I strongly agree with the aims and ambitions of NHS England’s federated data platform (FDP) programme. Improving timely, meaningful access to high-quality data, visualised in a way that supports more informed decision-making by those empowered to use it, is key to improving health and care access, outcomes, and experience for all. However, this data programme must avoid common pitfalls around trust and transparency that have frustrated previous initiatives in this area. More on that later.
Public trust can only be earned through a commitment to honesty and transparency. There must be no surprises for people about how their private information is being used. To help the programme to get it right, my team, panel of advisors and I have provided, and continue to provide, advice in several areas around these themes. I have made clear that NHS England needs to allow sufficient time to listen to patients and professionals and then adapt plans according to what it hears. I have advised that the programme must be transparent and always strive to provide clear, easy-to-understand explanations of the platform, what data it will use, how it will use it, the benefits of the programme, and, just as importantly, the risks. Being open about risks and their mitigations provides an opportunity to meaningfully engage the public and build confidence in the system. This information should be publicly available, easy to find, and accessible. The programme has subsequently assured me that it will be carrying out research with the public to determine what information people want and need about the programme. This will inform its communications and engagement plans, which it has committed to share with me for review.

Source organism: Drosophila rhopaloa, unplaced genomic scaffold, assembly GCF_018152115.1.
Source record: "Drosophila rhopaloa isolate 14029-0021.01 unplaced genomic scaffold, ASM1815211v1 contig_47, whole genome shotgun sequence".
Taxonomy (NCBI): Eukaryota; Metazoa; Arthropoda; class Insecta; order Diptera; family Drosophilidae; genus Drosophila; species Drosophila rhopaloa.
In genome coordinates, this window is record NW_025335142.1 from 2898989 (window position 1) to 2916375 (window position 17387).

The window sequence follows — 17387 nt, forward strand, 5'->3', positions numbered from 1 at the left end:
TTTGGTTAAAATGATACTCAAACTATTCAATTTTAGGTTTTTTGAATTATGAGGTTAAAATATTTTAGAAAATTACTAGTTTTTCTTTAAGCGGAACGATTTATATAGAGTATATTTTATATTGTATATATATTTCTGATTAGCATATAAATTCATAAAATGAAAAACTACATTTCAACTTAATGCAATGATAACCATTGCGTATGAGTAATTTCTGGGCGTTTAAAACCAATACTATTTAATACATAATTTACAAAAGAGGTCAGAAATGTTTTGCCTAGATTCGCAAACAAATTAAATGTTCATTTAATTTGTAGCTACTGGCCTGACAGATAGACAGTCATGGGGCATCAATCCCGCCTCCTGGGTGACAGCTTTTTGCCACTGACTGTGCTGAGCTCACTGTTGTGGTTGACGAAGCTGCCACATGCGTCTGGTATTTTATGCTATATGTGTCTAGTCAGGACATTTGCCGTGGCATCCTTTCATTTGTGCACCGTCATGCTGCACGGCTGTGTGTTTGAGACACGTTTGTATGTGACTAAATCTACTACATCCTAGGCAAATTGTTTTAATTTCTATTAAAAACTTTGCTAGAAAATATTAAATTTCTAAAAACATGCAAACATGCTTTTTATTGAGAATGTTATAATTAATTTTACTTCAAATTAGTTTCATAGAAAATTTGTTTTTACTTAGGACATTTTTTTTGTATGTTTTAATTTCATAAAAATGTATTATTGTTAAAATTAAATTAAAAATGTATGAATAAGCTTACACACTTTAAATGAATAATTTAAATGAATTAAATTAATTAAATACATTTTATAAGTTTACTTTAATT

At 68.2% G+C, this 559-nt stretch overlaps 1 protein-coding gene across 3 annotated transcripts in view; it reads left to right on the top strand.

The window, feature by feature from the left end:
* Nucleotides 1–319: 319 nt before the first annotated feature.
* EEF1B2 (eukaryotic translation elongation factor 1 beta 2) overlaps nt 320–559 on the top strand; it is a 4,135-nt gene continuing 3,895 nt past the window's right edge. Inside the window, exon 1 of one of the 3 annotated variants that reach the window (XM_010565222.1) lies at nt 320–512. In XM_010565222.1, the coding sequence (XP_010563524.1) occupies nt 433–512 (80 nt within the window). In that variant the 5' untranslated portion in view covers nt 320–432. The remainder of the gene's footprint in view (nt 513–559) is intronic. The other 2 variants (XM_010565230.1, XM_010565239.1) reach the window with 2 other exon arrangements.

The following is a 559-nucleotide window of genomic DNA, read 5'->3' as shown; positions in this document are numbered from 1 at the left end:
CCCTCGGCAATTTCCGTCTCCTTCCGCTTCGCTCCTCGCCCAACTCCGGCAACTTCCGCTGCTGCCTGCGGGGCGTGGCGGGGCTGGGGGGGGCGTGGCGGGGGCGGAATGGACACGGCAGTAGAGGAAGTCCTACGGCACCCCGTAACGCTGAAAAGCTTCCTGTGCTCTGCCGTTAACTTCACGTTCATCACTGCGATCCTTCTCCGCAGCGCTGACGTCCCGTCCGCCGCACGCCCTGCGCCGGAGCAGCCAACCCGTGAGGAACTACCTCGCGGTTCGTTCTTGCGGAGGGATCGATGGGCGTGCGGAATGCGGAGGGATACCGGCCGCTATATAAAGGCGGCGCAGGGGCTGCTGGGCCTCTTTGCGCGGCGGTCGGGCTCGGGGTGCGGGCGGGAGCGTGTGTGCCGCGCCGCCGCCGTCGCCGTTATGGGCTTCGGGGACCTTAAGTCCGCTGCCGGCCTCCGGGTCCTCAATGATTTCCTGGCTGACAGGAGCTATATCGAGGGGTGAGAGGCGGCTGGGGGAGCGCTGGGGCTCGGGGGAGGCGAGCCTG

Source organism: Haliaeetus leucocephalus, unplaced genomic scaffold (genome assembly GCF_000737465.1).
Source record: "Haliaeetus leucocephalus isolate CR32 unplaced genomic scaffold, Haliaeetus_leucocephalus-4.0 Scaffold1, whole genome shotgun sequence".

I have advised the programme to develop comprehensive information governance guidance, clear governance frameworks and security measures for the platform. I expect that it will continue to engage with me on these matters. I have also counselled that the programme should remain mindful of the NHS’s core values, and how the track record and values demonstrated by any organisations procured to deliver on a large-scale data programme align with them. As NDG, my role is to provide advice and guidance. Ultimately, decisions around the FDP’s procurement rest with the Department of Health and Social Care and NHS England. To date, I’m pleased to say those running the programme have listened and responded thoughtfully to my advice.
Just as my predecessor, Dame Fiona Caldicott, sought to do with the care.data programme, I shall continue to stress the importance of public and professional confidence for the FDP programme’s success. And as a psychiatrist (like Dame Fiona), I’d also stress the importance of learning lessons from history to avoid repeating mistakes. The care.data programme failed when it could not provide satisfactory answers to a series of questions and tests set by Dame Fiona, including key ones around transparency and the clarity of policy and communications. I hope the NHS will keep this lesson in mind and engage with these critical themes from the outset, so that the FDP programme succeeds in inspiring confidence and support where care.data did not. In this time of crisis for the NHS, the programme’s work to support better health and care for all through the better use of our data is too important an ambition to fail.